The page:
No. In the Department's view, receiving a discount on another product from an HSA vendor selected by the employer would constitute the employer receiving a "payment" or "compensation" in connection with an HSA. In the Department's view, the arrangement would also give rise to fiduciary and prohibited transaction issues.
Are HSAs subject to the prohibited transaction provisions of section 4975 of the Internal Revenue Code?
Yes. Although the Department believes that HSAs meeting the conditions of FAB 2004-01 generally will not be ERISA-covered plans, the Medicare Modernization Act specifically provided that HSAs will be subject to the prohibited transaction provisions in section 4975 of the Code. In that regard, the Department's plan asset regulation at 29 C.F.R. § 2510.3-102 states, in relevant part, that "[f]or purposes of [certain specified provisions of ERISA] and section 4975 of the Internal Revenue Code only . . . the assets of the plan include amounts . . . that a participant or beneficiary pays to an employer, or amounts that a participant has withheld from his wages by an employer, for contribution to the plan as of the earliest date on which such contributions can reasonably be segregated from the employer's general assets." (Emphasis added). As a result, employers who fail to transmit promptly participants' HSA contributions may violate the prohibited transaction provisions of section 4975 of the Code. See Code § 4975(c)(1)(D) (prohibited transactions include the "transfer to, or use by or for the benefit of, a disqualified person of the income or assets of a plan").
Do the class prohibited transaction exemptions for owners of individual retirement accounts (IRAs) apply to accountholders of HSAs?
No. The class exemptions issued by the Department for products and services offered owners of IRAs, PTE 97-11, PTE 93-33, PTE 93-1, do not apply to HSA accountholders.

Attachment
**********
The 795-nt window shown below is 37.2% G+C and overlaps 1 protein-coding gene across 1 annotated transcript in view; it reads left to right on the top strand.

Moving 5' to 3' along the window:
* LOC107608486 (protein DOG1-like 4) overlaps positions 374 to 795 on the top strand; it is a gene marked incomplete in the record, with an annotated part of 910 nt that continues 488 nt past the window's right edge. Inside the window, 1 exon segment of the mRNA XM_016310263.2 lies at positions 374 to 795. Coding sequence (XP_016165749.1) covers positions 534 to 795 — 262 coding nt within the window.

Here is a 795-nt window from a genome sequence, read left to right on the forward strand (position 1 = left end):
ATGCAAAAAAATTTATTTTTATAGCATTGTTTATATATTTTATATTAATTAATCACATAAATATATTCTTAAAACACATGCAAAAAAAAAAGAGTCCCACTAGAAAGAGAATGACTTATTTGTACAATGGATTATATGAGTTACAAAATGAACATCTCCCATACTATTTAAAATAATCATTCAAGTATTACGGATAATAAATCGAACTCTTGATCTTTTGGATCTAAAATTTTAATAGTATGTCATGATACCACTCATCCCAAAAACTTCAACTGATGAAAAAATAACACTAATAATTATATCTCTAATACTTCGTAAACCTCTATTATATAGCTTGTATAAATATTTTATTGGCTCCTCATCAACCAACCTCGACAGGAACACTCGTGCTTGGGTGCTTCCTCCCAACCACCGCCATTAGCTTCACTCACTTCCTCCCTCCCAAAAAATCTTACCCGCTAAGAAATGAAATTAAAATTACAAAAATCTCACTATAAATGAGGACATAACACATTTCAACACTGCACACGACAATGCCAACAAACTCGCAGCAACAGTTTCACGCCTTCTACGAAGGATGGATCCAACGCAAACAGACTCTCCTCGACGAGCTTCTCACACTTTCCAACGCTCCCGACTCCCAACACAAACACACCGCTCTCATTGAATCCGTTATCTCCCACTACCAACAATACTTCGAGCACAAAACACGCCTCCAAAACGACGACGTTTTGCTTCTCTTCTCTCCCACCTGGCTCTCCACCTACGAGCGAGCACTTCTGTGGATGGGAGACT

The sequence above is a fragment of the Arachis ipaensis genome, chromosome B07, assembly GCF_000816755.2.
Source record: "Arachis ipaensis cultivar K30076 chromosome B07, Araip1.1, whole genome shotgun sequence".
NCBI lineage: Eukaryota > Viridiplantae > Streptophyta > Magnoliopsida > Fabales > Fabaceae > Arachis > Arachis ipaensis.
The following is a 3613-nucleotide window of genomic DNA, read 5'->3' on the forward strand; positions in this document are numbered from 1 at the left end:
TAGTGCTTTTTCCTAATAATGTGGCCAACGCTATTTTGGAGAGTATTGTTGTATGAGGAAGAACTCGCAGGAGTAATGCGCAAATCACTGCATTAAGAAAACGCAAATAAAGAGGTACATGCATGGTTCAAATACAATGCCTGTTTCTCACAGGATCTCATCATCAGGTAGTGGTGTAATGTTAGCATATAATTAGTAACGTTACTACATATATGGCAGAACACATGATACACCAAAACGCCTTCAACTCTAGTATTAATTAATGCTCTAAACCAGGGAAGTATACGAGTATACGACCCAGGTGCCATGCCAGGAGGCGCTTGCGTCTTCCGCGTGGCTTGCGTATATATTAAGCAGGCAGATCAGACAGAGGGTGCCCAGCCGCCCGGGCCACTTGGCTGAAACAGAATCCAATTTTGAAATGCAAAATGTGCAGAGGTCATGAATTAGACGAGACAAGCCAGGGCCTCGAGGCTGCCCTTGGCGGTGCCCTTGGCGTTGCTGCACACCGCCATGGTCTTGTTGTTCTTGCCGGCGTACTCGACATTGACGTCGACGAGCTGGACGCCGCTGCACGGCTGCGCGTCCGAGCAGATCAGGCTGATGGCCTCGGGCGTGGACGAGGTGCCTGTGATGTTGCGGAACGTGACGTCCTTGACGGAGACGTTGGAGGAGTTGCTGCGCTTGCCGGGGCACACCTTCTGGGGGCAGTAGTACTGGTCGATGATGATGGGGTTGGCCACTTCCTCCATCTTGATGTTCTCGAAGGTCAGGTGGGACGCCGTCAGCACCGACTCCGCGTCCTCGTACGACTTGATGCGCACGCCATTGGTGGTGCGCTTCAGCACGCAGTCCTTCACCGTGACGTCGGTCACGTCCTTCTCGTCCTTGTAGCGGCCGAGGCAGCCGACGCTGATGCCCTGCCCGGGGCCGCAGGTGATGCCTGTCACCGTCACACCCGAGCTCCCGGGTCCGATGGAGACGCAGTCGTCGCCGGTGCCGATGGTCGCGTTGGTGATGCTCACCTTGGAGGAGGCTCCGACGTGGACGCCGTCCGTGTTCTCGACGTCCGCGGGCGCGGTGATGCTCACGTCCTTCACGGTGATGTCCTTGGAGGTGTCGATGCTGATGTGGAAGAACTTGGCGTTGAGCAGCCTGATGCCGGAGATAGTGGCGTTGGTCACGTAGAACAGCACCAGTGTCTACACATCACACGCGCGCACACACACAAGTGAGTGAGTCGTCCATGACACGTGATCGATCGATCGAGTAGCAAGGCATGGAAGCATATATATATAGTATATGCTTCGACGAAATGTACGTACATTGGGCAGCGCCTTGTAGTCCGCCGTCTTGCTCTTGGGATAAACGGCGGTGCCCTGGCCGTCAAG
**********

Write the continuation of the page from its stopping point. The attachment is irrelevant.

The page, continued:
Is it a prohibited transaction for an HSA provider to offer a cash incentive for establishing an HSA with that provider?
No, if the provider deposits the incentive into the HSA. The Department stated in Advisory Opinion 2004-09A that, in certain situations, an HSA provider would not violate the prohibited transaction provisions under Code section 4975(c) or ERISA section 406 where the HSA provider offers an incentive to individuals for establishing an HSA with that provider by depositing cash directly into the individual's HSA. A cash contribution to an HSA generally would not be considered a "sale or exchange of property" or "a transfer of plan assets" for purposes of the prohibited transaction provisions of the Code. Because the cash contribution goes to the HSA and not the HSA account holder, the HSA's receipt of the cash contribution also would not be considered an act of self dealing on the part of the HSA account holder nor a receipt by the HSA account holder in his or her individual capacity of any consideration from a party dealing with the HSA.
May an HSA vendor provide a line of credit for HSA expenses to an HSA accountholder choosing its HSA?
The Internal Revenue Service has issued guidance permitting eligible individuals to use debit, credit, or stored-value cards to receive distributions from an HSA for qualified medical expenses. See IRS Notice 2004-2, Q&A 37. Subsequent guidance by the Service explains that, under section 223(e)(2) of the Code, account beneficiaries, HSA trustees, and HSA custodians may not enter into certain "prohibited transactions" with an HSA. See IRS Notice 2004-50, Q&A 67, 68. For example, an account beneficiary may not borrow or pledge the assets of the HSA or receive a benefit in his or her own individual capacity as a result of opening or maintaining an HSA because such a transaction would constitute a prohibited transfer to or use of the HSA assets by or for the benefit of the account beneficiary. See Advisory Opinion 89-12A. Whether a credit card arrangement between a vendor and owner of an HSA results in a prohibited transaction would depend on specific facts and circumstances. A prohibited transaction would not result merely from an HSA accountholder directing the payment of HSA funds to the credit line vendor to reimburse the vendor for HSA expenses paid with a credit card.